Now that I work as a Campus Technology Coordinator at a high school, I recently made a decision to part with 75% of my library (which has not been easy for me since I have notes and markers in many of my books). In fact, I feel like I am betraying good friends as I boxed them up for donation or to sell...but the drumbeat of technological progress demands that I march forward to what has changed and what is continuing to change. Ten years ago, Adobe Acrobat provided a means for me to easily print to file and digitally store what use to be piles stacked next to my desk (I will confess that this didn't happen overnight). Next, I found that adding highlights, notes, and bookmarks to my PDF files were easy and quite convenient. I have to tell you...I really like the idea of trading in my paper habits for new digital habits -- less clutter, saves trees, and easier to share with others. But I do admit that I have to constantly challenge myself and my “print happy” moments during Internet research sessions.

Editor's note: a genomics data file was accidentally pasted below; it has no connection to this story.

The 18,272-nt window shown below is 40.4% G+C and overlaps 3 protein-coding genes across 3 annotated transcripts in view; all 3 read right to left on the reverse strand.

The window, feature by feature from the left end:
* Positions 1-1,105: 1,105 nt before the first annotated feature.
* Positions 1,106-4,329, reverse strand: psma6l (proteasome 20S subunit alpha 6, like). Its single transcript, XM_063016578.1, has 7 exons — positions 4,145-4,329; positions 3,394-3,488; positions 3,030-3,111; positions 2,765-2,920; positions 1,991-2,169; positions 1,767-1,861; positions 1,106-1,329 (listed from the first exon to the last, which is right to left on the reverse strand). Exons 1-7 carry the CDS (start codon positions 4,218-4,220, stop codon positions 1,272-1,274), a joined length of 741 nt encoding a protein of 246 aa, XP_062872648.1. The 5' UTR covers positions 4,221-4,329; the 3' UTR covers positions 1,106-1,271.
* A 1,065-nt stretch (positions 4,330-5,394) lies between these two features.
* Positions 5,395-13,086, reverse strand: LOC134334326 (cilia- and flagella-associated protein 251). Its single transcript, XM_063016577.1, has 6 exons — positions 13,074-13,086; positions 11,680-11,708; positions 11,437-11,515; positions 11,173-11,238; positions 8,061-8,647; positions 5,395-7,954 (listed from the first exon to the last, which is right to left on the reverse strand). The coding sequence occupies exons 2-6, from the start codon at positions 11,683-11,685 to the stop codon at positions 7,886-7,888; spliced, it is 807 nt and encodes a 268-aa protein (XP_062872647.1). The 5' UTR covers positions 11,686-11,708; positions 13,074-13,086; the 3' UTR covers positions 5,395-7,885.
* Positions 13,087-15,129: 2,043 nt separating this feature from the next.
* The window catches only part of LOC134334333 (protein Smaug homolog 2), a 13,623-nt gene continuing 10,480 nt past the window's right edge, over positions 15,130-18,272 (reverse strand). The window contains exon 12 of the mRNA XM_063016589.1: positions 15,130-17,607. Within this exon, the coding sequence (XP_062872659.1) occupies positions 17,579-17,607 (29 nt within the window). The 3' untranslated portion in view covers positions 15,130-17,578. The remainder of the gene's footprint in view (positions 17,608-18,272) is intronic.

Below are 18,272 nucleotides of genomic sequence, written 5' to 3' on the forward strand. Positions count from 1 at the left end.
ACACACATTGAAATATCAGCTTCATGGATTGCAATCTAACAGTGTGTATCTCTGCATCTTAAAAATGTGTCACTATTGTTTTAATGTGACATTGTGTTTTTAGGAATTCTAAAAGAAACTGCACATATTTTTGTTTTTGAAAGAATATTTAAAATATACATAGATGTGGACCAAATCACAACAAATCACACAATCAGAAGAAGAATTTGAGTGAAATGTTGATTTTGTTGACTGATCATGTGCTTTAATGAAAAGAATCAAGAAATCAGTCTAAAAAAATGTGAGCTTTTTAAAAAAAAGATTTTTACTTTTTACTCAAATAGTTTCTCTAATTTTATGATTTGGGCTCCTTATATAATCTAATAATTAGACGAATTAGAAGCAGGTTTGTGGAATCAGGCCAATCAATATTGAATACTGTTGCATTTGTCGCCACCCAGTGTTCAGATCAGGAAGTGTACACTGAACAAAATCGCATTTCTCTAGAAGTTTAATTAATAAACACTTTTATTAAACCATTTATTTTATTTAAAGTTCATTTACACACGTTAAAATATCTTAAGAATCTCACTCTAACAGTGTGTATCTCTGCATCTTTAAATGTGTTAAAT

Now, as schools begin to move in the direction of using electronic textbooks, I see both advantages and disadvantages. The advantages are plain to see but some of the disadvantages may not be fully appreciated by all advocating for e-textbooks. In fact, I have had a couple conversations with teachers recently about this very topic. First, as mentioned by others, not every student has an Internet-equipped home computer or possession of an e-reader device. This only adds to the Digital Divide issue. Secondly, many schools are already struggling with bandwidth issues due to poor infrastructure, aging computers, and the sharp increase in classroom use of streaming video from the Web and the use of Web 2.0 tools. I believe adding electronic textbooks on a mass scale is somewhat premature for most schools, especially if thousands of students need to access the Web to access those textbook texts and supplemental media files that are becoming more common by educational publishers. Anyway, this is something for us to consider before committing to a textbook format that will no doubt be more digital with each passing year (a format I welcome if we are prepared for it). As a tech coordinator, I see lots of preparation in order before we can add another layer of technology in our K-12 schools.